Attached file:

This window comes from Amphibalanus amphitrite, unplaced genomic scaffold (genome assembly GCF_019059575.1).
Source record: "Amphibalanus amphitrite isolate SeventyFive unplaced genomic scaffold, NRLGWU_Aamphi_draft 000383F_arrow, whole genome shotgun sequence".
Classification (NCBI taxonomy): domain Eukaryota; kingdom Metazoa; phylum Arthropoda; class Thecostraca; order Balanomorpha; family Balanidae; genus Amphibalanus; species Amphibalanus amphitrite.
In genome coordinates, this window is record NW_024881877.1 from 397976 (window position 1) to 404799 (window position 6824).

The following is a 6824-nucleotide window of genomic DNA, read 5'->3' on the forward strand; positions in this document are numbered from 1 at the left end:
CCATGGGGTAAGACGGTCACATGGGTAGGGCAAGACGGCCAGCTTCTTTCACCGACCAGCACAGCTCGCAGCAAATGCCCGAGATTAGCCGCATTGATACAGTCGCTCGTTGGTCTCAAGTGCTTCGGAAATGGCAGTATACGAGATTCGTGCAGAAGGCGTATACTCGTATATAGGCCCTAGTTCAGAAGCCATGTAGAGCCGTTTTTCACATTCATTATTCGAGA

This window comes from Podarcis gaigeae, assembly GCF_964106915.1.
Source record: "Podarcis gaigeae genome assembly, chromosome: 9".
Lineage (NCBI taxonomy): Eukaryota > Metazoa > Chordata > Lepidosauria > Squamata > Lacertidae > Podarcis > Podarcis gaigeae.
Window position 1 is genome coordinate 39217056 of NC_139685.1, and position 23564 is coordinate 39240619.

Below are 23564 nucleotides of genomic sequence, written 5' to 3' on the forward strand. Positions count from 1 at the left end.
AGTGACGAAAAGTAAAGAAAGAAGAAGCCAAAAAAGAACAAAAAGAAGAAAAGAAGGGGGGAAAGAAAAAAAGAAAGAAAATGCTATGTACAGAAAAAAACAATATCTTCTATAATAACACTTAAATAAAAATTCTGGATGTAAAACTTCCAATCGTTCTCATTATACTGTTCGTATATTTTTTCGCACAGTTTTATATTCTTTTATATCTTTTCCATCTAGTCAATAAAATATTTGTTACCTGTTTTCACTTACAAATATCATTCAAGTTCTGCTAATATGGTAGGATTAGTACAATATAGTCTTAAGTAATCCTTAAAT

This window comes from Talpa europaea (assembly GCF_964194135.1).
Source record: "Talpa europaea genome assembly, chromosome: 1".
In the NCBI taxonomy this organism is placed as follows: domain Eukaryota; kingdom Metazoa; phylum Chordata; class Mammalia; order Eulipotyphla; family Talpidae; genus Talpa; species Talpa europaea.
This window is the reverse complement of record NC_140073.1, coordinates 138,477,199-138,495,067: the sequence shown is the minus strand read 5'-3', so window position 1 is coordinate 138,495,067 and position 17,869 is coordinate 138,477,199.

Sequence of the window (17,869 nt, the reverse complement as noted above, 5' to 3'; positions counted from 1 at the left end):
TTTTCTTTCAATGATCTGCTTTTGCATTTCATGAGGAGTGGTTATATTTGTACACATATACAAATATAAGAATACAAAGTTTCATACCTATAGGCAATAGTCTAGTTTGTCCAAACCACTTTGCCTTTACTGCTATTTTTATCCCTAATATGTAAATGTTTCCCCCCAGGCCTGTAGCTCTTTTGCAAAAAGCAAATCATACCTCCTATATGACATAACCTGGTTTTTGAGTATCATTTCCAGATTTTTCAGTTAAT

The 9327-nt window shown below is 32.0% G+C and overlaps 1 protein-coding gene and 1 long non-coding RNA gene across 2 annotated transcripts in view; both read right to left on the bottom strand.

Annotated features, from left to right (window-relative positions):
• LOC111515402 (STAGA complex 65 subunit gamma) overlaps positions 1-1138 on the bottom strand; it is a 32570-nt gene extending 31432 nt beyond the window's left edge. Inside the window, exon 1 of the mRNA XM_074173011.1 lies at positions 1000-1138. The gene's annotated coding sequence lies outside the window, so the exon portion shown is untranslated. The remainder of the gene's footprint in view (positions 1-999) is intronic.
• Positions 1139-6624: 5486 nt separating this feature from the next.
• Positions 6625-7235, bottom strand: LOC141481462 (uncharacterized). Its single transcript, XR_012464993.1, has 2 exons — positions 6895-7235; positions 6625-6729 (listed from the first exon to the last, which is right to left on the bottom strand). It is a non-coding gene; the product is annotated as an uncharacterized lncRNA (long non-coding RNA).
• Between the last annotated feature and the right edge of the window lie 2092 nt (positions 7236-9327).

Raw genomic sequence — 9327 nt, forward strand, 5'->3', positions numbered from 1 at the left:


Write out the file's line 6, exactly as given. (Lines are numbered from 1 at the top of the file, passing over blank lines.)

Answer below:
CCATGGGGTAAGACGGTCACATGGGTAGGGCAAGACGGCCAGCTTCTTTCACCGACCAGCACAGCTCGCAGCAAATGCCCGAGATTAGCCGCATTGATACAGTCGCTCGTTGGTCTCAAGTGCTTCGGAAATGGCAGTATACGAGATTCGTGCAGAAGGCGTATACTCGTATATAGGCCCTAGTTCAGAAGCCATGTAGAGCCGTTTTTCACATTCATTATTCGAGA